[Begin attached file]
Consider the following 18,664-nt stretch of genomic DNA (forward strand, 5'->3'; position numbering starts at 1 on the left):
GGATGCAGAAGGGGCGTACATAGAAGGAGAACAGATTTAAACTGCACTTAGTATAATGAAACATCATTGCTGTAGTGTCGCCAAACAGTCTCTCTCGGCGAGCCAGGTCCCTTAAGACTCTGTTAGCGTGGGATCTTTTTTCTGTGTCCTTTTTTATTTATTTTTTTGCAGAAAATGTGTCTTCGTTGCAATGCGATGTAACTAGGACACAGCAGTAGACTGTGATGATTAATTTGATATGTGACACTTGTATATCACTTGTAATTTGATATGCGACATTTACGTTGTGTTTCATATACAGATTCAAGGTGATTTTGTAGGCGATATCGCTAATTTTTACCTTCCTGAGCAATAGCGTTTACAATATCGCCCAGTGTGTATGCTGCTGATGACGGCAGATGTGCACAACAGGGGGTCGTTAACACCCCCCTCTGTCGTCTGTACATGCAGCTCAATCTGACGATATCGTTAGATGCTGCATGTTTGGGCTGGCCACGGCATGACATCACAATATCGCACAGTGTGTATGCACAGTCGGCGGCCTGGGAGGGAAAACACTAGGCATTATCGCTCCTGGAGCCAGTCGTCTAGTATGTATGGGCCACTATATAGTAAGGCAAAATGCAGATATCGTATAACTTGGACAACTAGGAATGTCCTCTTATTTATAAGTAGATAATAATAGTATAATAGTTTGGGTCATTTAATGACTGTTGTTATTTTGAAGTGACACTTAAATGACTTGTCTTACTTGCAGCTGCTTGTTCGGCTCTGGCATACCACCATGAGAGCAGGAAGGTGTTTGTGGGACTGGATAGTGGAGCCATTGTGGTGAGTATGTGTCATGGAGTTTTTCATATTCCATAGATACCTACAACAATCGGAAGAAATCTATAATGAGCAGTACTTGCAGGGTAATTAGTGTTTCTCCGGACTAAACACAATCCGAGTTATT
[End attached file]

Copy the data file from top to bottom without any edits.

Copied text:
Consider the following 18,664-nt stretch of genomic DNA (forward strand, 5'->3'; position numbering starts at 1 on the left):
GGATGCAGAAGGGGCGTACATAGAAGGAGAACAGATTTAAACTGCACTTAGTATAATGAAACATCATTGCTGTAGTGTCGCCAAACAGTCTCTCTCGGCGAGCCAGGTCCCTTAAGACTCTGTTAGCGTGGGATCTTTTTTCTGTGTCCTTTTTTATTTATTTTTTTGCAGAAAATGTGTCTTCGTTGCAATGCGATGTAACTAGGACACAGCAGTAGACTGTGATGATTAATTTGATATGTGACACTTGTATATCACTTGTAATTTGATATGCGACATTTACGTTGTGTTTCATATACAGATTCAAGGTGATTTTGTAGGCGATATCGCTAATTTTTACCTTCCTGAGCAATAGCGTTTACAATATCGCCCAGTGTGTATGCTGCTGATGACGGCAGATGTGCACAACAGGGGGTCGTTAACACCCCCCTCTGTCGTCTGTACATGCAGCTCAATCTGACGATATCGTTAGATGCTGCATGTTTGGGCTGGCCACGGCATGACATCACAATATCGCACAGTGTGTATGCACAGTCGGCGGCCTGGGAGGGAAAACACTAGGCATTATCGCTCCTGGAGCCAGTCGTCTAGTATGTATGGGCCACTATATAGTAAGGCAAAATGCAGATATCGTATAACTTGGACAACTAGGAATGTCCTCTTATTTATAAGTAGATAATAATAGTATAATAGTTTGGGTCATTTAATGACTGTTGTTATTTTGAAGTGACACTTAAATGACTTGTCTTACTTGCAGCTGCTTGTTCGGCTCTGGCATACCACCATGAGAGCAGGAAGGTGTTTGTGGGACTGGATAGTGGAGCCATTGTGGTGAGTATGTGTCATGGAGTTTTTCATATTCCATAGATACCTACAACAATCGGAAGAAATCTATAATGAGCAGTACTTGCAGGGTAATTAGTGTTTCTCCGGACTAAACACAATCCGAGTTATT